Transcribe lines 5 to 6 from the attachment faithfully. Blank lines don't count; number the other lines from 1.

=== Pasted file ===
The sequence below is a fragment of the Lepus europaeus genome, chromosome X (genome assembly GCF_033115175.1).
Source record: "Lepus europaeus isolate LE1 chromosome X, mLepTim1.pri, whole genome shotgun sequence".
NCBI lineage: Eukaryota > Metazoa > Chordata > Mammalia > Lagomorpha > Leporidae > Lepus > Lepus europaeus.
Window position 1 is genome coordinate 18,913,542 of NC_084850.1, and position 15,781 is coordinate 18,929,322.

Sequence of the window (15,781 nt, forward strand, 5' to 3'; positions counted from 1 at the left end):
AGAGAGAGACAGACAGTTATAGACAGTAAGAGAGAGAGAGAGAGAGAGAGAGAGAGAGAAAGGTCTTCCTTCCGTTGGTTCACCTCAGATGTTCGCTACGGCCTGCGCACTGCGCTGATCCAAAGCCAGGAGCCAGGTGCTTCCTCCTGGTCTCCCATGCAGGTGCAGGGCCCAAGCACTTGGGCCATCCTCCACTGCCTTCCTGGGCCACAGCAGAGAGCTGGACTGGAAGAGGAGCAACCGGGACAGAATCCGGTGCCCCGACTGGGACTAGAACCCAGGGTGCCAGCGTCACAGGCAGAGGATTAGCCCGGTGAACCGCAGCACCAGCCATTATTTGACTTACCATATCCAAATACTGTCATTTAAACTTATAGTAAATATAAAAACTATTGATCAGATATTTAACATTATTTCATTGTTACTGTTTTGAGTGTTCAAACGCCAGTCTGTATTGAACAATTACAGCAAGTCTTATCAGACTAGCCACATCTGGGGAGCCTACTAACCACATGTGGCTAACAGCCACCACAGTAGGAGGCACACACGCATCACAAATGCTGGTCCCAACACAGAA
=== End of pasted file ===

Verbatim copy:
Sequence of the window (15,781 nt, forward strand, 5' to 3'; positions counted from 1 at the left end):
AGAGAGAGACAGACAGTTATAGACAGTAAGAGAGAGAGAGAGAGAGAGAGAGAGAGAGAAAGGTCTTCCTTCCGTTGGTTCACCTCAGATGTTCGCTACGGCCTGCGCACTGCGCTGATCCAAAGCCAGGAGCCAGGTGCTTCCTCCTGGTCTCCCATGCAGGTGCAGGGCCCAAGCACTTGGGCCATCCTCCACTGCCTTCCTGGGCCACAGCAGAGAGCTGGACTGGAAGAGGAGCAACCGGGACAGAATCCGGTGCCCCGACTGGGACTAGAACCCAGGGTGCCAGCGTCACAGGCAGAGGATTAGCCCGGTGAACCGCAGCACCAGCCATTATTTGACTTACCATATCCAAATACTGTCATTTAAACTTATAGTAAATATAAAAACTATTGATCAGATATTTAACATTATTTCATTGTTACTGTTTTGAGTGTTCAAACGCCAGTCTGTATTGAACAATTACAGCAAGTCTTATCAGACTAGCCACATCTGGGGAGCCTACTAACCACATGTGGCTAACAGCCACCACAGTAGGAGGCACACACGCATCACAAATGCTGGTCCCAACACAGAA